Document 12372350

I am a member of the Community College Advocacy Group. You are receiving an official response from the group on the Education
Master Plan (EMP) so I have decided to write about my concerns about our local CRMC campus. I am also a graduate of the Marine
Science Program and a current CRMC Community Ceramics Lab participant.
After the October 8 meeting at Cotton Auditorium in Fort Bragg I was happy to see the local K - 12 rankings in the Advocate News
editorial. This editorial paints a completely different picture than the one offered by Dr. Marsee on that evening. The feeling in the
auditorium was so dismal as Dr. Marsee, standing up on the stage, told us how terribly our local students perform and how
hopeless the situation is. It was repressive and insulting.
My specific concerns are around the proposed changes in the 1)Marine Science Program, 2)Art Classes and 3)Community
Education Courses.
1 )As far as redesigning the Marine Science Program, I feel that the EMP committee doesn't see the value of having a one of a kind
program. Staff did not find any other program like it because it is unique. The CRMC MST program was not designed to be a fresh
water rescue program, or for ship building. The program was designed to teach technicians to monitor baby salmonids, sediment
sampling in streams, monitoring fishing practices on huge trawlers, organism counts in a grid and bird banding and counting, just to
name a few. Fish and Game, lumber companies and other private companies that do environmental studies hire Marine Science
Technicians. Because of lack of funding for the study and care of our marine and fresh water resources/environment these jobs are
harder to find right now and people with higher degrees are taking them. This is happening all through our society, for example
classroom aids in the K- 2 school paying $9.97 / hour are attracting credentialed applicants. Ultimately the condition of our ocean
and streams are at risk and there will be an increased need to study them in the future. The real beauty of this program is the field
work and on the job internships.
As a way of attracting more students some online courses could be offered in conjunction with the current program. Then students
could come to Fort Bragg to do the field work portion of the training. As the Noyo Center develops on the old GP Mill site more
opportunities could open for internships with researchers working at the center. If Mushroom Remediation is chosen to clean up
areas on the mill site this also could be an internship target. But the paragraph II of the Plans and Projections portion of the CRMC
EMP (see below) sounds as if moving the program to Eureka or at least building a program that competes with it is in progress. I
think CR should think twice about defunding a program that has so much future potential.
II. Offer Career and Technical Education in Environmental and Natural Resources
Industries: A technology-oriented career training program that builds upon the
hands-on skills training of the current Marine Science Technology program and
provides skills applicable to a wider range of industries needs to be pursued. A
program in field studies and research technology, for example, may provide spatial
data collection and analysis training including GPS and GIS as well as training in
measurement, calculation, and environmental assessment and/or restoration. A 16unit Certificate of Recognition is currently available at the main Eureka campus. This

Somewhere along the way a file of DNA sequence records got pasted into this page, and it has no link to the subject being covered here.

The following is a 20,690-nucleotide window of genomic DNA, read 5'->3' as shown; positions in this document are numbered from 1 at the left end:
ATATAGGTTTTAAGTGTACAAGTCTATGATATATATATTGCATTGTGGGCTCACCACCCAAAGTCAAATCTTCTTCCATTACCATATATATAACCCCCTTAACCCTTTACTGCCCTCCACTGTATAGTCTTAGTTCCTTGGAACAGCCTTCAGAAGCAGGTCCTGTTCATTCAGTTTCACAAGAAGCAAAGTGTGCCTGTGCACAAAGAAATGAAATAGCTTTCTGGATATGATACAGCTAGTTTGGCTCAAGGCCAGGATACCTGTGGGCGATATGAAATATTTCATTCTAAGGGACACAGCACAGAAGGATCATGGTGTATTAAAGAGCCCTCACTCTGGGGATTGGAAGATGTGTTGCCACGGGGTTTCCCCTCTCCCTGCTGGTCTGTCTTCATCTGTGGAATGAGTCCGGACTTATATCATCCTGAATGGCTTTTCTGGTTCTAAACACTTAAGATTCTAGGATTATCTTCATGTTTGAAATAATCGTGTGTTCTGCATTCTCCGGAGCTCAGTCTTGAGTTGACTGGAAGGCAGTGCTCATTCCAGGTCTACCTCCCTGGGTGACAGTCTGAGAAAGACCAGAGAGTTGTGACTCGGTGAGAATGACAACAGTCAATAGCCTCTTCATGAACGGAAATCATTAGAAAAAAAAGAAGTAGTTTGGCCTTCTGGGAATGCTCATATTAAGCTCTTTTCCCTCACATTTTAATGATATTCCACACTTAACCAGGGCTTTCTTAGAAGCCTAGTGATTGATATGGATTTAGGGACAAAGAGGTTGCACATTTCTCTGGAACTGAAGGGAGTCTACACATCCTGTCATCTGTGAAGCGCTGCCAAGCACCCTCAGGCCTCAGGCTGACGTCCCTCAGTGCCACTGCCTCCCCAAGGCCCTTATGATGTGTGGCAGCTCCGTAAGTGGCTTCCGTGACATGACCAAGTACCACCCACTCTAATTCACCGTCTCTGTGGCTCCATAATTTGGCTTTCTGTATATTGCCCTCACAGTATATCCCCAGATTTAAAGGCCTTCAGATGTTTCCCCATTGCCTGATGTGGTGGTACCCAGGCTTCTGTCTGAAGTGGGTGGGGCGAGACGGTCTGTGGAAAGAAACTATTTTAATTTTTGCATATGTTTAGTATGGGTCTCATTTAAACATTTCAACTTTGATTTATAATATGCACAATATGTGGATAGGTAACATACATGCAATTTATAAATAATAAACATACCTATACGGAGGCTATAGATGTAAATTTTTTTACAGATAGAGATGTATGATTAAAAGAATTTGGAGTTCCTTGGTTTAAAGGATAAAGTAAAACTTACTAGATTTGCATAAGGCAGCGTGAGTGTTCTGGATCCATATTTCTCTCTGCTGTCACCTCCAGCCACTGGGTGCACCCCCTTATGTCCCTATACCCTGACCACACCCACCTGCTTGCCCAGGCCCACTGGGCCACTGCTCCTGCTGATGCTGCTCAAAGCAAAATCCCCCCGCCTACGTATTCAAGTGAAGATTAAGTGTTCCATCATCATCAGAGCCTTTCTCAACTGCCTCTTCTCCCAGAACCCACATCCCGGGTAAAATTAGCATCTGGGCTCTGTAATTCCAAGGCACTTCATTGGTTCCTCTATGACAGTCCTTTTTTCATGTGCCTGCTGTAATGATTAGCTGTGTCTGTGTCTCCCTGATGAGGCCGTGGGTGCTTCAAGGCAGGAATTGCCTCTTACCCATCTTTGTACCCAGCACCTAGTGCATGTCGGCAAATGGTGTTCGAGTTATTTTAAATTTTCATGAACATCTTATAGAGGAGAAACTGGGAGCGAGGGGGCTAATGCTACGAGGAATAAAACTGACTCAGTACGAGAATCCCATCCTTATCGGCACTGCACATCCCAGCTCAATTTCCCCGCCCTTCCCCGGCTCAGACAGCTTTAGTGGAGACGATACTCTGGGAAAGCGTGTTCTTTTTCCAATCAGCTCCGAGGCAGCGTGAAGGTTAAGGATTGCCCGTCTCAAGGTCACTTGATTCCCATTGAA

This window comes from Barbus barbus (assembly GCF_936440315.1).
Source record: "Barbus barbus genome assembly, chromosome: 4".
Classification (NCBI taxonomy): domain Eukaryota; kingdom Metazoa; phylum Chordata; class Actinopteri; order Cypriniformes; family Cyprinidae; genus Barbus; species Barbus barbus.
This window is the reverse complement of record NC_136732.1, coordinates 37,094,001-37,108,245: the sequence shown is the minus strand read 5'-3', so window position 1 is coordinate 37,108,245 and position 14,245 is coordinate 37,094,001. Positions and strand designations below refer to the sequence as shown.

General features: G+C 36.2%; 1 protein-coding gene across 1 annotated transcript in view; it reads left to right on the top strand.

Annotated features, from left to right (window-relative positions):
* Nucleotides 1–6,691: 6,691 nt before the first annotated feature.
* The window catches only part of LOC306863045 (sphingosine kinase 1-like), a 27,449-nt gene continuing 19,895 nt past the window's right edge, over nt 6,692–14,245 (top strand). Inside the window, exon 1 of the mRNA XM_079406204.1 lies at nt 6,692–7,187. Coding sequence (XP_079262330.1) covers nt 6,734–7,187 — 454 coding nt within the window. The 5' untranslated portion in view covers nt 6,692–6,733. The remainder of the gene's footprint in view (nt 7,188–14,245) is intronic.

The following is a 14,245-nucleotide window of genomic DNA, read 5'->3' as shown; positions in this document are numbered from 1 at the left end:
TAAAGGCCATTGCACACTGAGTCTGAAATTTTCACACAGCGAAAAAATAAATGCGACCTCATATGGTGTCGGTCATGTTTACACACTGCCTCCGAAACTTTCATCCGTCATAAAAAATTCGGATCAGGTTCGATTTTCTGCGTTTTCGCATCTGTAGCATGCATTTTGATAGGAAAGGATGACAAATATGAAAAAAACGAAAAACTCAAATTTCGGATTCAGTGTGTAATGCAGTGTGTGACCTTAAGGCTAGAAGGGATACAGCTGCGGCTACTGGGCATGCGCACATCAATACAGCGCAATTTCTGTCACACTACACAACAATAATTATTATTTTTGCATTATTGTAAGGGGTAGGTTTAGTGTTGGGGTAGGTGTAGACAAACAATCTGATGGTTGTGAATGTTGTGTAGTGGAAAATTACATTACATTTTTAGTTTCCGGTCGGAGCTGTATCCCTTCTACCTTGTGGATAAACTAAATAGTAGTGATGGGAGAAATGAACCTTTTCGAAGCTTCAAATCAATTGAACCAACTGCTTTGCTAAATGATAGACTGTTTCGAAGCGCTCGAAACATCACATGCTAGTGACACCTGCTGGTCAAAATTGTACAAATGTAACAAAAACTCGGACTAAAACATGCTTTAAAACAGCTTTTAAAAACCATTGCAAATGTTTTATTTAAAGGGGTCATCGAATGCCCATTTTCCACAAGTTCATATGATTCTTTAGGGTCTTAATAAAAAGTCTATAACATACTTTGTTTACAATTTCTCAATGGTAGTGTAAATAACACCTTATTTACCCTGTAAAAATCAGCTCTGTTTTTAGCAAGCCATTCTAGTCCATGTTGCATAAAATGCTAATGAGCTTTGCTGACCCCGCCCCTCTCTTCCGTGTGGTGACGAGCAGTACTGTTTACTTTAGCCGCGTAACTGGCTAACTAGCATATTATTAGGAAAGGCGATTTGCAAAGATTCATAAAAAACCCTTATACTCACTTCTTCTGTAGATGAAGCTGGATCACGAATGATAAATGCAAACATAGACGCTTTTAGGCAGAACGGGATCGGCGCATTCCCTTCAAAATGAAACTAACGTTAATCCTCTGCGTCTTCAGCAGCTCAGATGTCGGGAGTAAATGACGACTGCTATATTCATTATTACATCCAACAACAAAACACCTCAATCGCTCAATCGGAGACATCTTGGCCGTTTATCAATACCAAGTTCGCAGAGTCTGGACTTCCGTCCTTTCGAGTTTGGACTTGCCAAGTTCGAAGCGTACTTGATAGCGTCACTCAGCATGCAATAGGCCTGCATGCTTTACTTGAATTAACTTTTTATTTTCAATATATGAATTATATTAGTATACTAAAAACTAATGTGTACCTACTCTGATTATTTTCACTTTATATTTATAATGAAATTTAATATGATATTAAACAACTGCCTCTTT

program will likely be expanded to a 30-unit Certificate of Achievement and will be
offered either in an online format or through a hybrid of traditional classroom and
online instruction for CRMC students.
2) Our Mendocino Coast Education Center is located in a thriving art community. Art classes seem to be overlooked in the EMP. In
the past CRMC has had a very strong art program that has been cut to a few classes. Art should not be looked at as a recreational
activity. There are still students that want to get degrees in Art or Art Therapy or Graphic Arts. The Graphic Communication
Certificate was a really good program, the classes in both computer and art were always full. Many students got jobs or became self
employed after completing this program. My husband who completed this program is now employed by the Arts Council of
Mendocino County after having to retrain because of a disability. The Graphic Communications Certificate ended because CR
failed to upgrade the computers. If CR wants full time students we need to be full time teachers. If CR wants technical education the
computers need to be updated.
3) The other thing I want to address is in the Myth and Reality section of the EMP. I can't believe CR would want to cut out our
community classes. I believe that the community classes are sustainable. For the community ceramics lab I pay nearly $300 a
semester and there are at least 12 of us in the day lab so $3600. There is also a night lab. We also raise money from sales and
purchase books, supplies and magazine subscriptions which we donate to the classroom. These community courses fund
themselves and can help supplement the regular classes. Plus it builds good will with the community. It would not be a smart move
to discontinue the Community Education Program.
The Mendocino Coast Education
Center can function as a strong
community program
Although CRMC has experienced significant
enrollment increases in the last two years, a
significant (several hundred thousand dollars)
budget deficit remains. Furthermore, nontransferable avocational, recreational, and personal
development (repeatable) courses are being
reconsidered in the community college system and
may not be funded in the future.
I know that FTEs seem to be all that matters but with the economic condition of the State, it seems short sighted not to take
advantage of all income sources.
Judith Edwards